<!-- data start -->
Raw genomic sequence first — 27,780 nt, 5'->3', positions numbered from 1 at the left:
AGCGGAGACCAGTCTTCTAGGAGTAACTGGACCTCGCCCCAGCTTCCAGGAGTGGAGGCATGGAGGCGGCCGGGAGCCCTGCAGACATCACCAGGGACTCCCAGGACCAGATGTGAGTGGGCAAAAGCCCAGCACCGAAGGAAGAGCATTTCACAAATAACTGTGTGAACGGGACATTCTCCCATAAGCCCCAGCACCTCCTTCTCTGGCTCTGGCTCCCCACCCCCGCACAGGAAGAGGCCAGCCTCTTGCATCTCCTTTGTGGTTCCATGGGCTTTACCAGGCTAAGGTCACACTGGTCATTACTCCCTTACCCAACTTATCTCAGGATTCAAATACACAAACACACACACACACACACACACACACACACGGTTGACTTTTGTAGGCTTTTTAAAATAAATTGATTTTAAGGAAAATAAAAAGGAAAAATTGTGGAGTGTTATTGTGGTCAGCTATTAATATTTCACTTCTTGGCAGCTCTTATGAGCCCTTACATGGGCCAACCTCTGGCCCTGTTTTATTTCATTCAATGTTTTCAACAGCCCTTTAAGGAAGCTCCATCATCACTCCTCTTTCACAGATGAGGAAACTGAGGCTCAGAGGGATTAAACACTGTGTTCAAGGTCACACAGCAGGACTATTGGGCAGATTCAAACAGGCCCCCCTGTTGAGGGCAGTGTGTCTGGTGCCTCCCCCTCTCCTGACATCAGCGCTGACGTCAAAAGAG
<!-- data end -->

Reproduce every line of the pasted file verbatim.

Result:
Raw genomic sequence first — 27,780 nt, 5'->3', positions numbered from 1 at the left:
AGCGGAGACCAGTCTTCTAGGAGTAACTGGACCTCGCCCCAGCTTCCAGGAGTGGAGGCATGGAGGCGGCCGGGAGCCCTGCAGACATCACCAGGGACTCCCAGGACCAGATGTGAGTGGGCAAAAGCCCAGCACCGAAGGAAGAGCATTTCACAAATAACTGTGTGAACGGGACATTCTCCCATAAGCCCCAGCACCTCCTTCTCTGGCTCTGGCTCCCCACCCCCGCACAGGAAGAGGCCAGCCTCTTGCATCTCCTTTGTGGTTCCATGGGCTTTACCAGGCTAAGGTCACACTGGTCATTACTCCCTTACCCAACTTATCTCAGGATTCAAATACACAAACACACACACACACACACACACACACACACGGTTGACTTTTGTAGGCTTTTTAAAATAAATTGATTTTAAGGAAAATAAAAAGGAAAAATTGTGGAGTGTTATTGTGGTCAGCTATTAATATTTCACTTCTTGGCAGCTCTTATGAGCCCTTACATGGGCCAACCTCTGGCCCTGTTTTATTTCATTCAATGTTTTCAACAGCCCTTTAAGGAAGCTCCATCATCACTCCTCTTTCACAGATGAGGAAACTGAGGCTCAGAGGGATTAAACACTGTGTTCAAGGTCACACAGCAGGACTATTGGGCAGATTCAAACAGGCCCCCCTGTTGAGGGCAGTGTGTCTGGTGCCTCCCCCTCTCCTGACATCAGCGCTGACGTCAAAAGAG